The Trump administration on Tuesday rolled out a report on terrorist convictions and immigrants in an effort to promote the president’s hardline policy goal of restricting immigration by establishing a merit system that would prioritize citizenship for those who speak English or have a doctoral education.
But gaps in the report’s data — including omitting domestic terrorism entirely — underscore the report’s function as a political weapon, timed amid a congressional debate over immigration and the president’s comments last week in which he said immigrants from “shithole countries” should be left out of an immigration deal. (Trump denies making that specific comment.)
The report, issued by the Department of Homeland Security and the Department of Justice, highlights that of the 549 terrorism convictions in the United States since Sept. 11, 2001, three-quarters of the convicts weren’t US citizens or had been born abroad.
Those numbers partially underlie Trump’s argument for eliminating the visa lottery program and curtailing so-called chain migration, which allows foreigners to follow distant family members into the United States, a senior administration official told reporters on a Tuesday conference call.
And yet, the official declined to say how many of the 402 foreign-born people convicted of terror-related charges had actually entered the United States using the lottery program or via chain migration.
“We don’t as of today have all of those details ready to release,” the official said.
The absence of that information in the report made it unclear to what degree the lottery system or chain migration poses an outsize threat to national security.
The officials said Trump wanted an immigration system that “promoted assimilation” into US culture, and a vetting process that allows immigrants to become citizens “based on their merit.” They added that people “who will themselves, or children who will, take up arms against the United States — that is an unacceptable standard.”
But asked for figures by a reporter, the official did not break down how many of the charges cited in the report were for terror plots conducted or planned abroad, rather than on domestic soil. The report also does not account for domestic terrorism, or whether those who had been convicted may have qualified under a merit system for speaking English or having a robust education.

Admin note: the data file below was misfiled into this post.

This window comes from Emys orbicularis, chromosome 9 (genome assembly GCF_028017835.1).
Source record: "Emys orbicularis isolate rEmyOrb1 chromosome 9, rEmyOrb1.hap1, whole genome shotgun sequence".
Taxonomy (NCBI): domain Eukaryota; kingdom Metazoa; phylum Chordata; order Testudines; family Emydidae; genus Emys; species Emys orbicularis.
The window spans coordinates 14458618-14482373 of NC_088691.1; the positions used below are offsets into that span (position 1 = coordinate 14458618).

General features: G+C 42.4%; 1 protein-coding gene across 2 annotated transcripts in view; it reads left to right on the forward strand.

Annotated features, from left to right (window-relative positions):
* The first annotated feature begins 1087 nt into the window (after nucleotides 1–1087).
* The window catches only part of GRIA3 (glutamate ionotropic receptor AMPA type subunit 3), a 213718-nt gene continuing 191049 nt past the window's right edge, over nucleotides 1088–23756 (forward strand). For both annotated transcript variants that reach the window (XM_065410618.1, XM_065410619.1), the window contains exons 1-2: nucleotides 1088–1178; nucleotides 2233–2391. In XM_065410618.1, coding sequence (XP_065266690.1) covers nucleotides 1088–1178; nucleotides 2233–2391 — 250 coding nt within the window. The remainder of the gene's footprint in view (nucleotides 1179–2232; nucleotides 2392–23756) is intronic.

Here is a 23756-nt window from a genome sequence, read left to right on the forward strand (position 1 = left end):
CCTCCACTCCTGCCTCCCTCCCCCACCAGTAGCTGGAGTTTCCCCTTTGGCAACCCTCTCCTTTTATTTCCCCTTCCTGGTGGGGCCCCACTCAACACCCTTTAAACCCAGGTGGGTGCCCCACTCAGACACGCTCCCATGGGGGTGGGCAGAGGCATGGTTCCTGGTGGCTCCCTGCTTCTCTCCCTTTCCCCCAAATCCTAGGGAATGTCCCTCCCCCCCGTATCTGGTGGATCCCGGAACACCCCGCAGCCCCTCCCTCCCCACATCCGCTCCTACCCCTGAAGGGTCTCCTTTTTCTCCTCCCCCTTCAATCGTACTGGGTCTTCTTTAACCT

“As serious as domestic terrorism is,” the official said, “it is not something that was in the scope of this particular report. That is not what it required by the president’s executive order.”
The report also includes individuals who committed offenses overseas and were later brought to the US for prosecution, further skewing the numbers included in it.
“This information includes both individuals who committed offenses while located in the United States and those who committed offenses while located abroad, including defendants who were transported to the United States for prosecution,” it states in the second page.
The report was slated to be completed in fall of 2017, 180 days after Trump issued Executive Order 13780 in March, titled “Protecting the Nation from Foreign Terrorist Entry into the United States.”
“It is overdue,” the official added, saying this information is a matter of public interest that past administrations should have disclosed.
“The focus we would like to take on is admitting individuals from all backgrounds, or any place, based on their narrative and likelihood of success in the United States,” the official added.
The report also notes that since Sept. 11, 2001, United States Immigration and Customs Enforcement has removed approximately 1,716 “aliens with national security concerns. This number includes, but is not limited to, aliens suspected of being involved in terrorist or other security-related activities.”
“These are individuals who are walking the streets of the US who have committed egregious offenses,” the official said, condemning them for the “gall” to then apply for US citizenship. The official said the report shows that Congress should work with the administration to overhaul immigration policy.
Congress is facing a Friday deadline to fund the federal budget, and Democrats and Republicans have attempted to use that deadline to come to an agreement on new immigration and border security policies.